Vanity thought #1204. Exercise

Last time I checked Sampradaya Sun editorials there were no articles explicitly criticizing ISKCON devotees and I thought that was a welcome change. Unfortunately, they slipped back into their old habits. One of such articles caught my attention and I thought I’d try to deal with it appropriately. I’m not sure I succeeded so here is a case study, just to see what works and what doesn’t.

Earlier this year one ISKCON sannyāsī and guru visited the famous Ramesh Baba of Maan Mandir in Barsana. This sannyāsī wasn’t the first one by any means but this time the darśana was recorded on video and everyone who was interested got to see what was discussed there. The video was soon pulled off but not before someone downloaded it and put it back up on Vimeo. Then someone wrote a critical article about it for Sampradaya Sun.

Despite the name, this story didn’t come to us through sampradāya and so this description is unauthorized by our ācāryas, which means anyone can look at the source and make up his own mind.

We have a video, we can check what people have been saying about Ramesh Baba on the internet, and I wouldn’t talk about ISKCON guru in question – if he is considered in good standing by GBC that is more than enough reason NOT to criticize him no matter what.

I guess I should make it clear that my goal here is to try and understand the situation AND avoid committing vaiṣṇava aparādhas at any cost. Maybe it’s not possible at all, simply reading Sampradaya Sun article is offensive enough (therefore no link), but that would mean that remedy is in order, which means sincere regret that we allowed our minds to be polluted, begging forgiveness for any offenses made, and setting out minds right so that it doesn’t happen again.

The author of Sampradaya Sun article chose to frame his narrative as follows – Ramesh Baba is a sahajīyā and therefore any ISKCON devotee seeking his śikṣā or association is deviating from Śrīla Prabhupāda. Some examples of such deviations and other deficiencies were given.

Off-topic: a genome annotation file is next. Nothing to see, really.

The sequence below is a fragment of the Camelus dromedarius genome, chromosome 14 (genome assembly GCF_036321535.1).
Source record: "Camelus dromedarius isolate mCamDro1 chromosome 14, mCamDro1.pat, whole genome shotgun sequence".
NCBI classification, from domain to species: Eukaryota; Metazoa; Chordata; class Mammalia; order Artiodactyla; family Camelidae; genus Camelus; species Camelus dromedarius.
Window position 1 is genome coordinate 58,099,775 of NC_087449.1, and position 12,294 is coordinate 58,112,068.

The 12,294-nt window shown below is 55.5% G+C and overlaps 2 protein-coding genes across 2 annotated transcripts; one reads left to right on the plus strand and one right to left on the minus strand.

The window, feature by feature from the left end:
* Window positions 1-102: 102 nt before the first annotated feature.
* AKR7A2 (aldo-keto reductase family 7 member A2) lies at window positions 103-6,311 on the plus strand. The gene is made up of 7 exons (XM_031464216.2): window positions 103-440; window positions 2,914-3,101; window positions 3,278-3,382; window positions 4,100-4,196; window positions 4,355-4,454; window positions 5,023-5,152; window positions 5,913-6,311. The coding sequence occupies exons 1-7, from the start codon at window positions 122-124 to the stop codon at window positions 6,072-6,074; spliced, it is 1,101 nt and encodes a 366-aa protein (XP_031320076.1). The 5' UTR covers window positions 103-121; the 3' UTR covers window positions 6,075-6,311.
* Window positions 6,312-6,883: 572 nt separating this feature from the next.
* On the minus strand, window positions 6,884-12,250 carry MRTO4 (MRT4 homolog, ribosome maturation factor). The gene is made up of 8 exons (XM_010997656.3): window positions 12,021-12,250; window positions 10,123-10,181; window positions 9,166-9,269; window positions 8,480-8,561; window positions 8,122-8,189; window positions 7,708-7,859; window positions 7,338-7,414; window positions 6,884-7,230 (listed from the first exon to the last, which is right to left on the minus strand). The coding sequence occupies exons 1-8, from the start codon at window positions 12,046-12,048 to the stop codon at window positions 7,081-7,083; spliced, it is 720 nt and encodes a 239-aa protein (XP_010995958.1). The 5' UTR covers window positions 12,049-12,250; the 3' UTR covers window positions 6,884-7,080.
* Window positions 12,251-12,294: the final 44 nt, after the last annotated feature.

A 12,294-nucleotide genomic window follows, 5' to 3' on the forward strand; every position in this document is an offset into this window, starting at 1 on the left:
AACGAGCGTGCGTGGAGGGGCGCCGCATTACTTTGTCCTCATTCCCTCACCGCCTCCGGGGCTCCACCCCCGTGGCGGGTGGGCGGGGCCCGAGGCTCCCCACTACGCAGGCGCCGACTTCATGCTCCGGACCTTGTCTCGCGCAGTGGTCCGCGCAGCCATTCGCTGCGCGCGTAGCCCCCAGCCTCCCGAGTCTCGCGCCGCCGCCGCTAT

Let’s start with Ramesh Baba. He came to Vṛndāvana some fifty or sixty years ago and eventually settled near Barsana where he lived ever since, barely leaving his temple. Well, it’s not his temple per se but he restored it singlehandedly and build a large community there. His goshala has some thirty thousand cows – it’s huge!

For the first thirty or forty years, however, Ramesh Baba lived a very ascetic life, sleeping on the ground, covering himself by a blanket woven from dried weeds and collecting mādhukarī to sustain his life. According to this page he spent his first years in a forest where his life was constantly in danger and he often had to be saved by Kṛṣṇa’s grace. Eventually he realized that instead of serving the Lord he had to rely on the Lord serving him and so he moved to a place where his maintenance wouldn’t cause so much trouble. He has been looked after by residents of Barsana ever since, which is quite an achievement because that area of Vraja is known for being very hard on outsiders.

Ten-fifteen years ago he became famous and got a lot of followers. They document his daily activities and upload tons of videos on youtube, mostly in Hindi. There are a few English translations of his classes on Maan Mandir site and even though they sound a litle strange by our standards there’s nothing particularly wrong with them.

What I mean to say is that Ramesh Baba doesn’t look like a sahajīyā, this label, with the current evidence, is completely unwarranted. There’s one photo of him with women’s shawl draped over his head but that’s just a Vṛndāvana custom, locals offer this thin piece of cloth along with food to all visiting sādhus. This ritual might or might not have sahajīyā origins and it’s not what Śrīla Prabhupāda instructed us to do but it’s not an indictment of Ramesh Baba in any sense.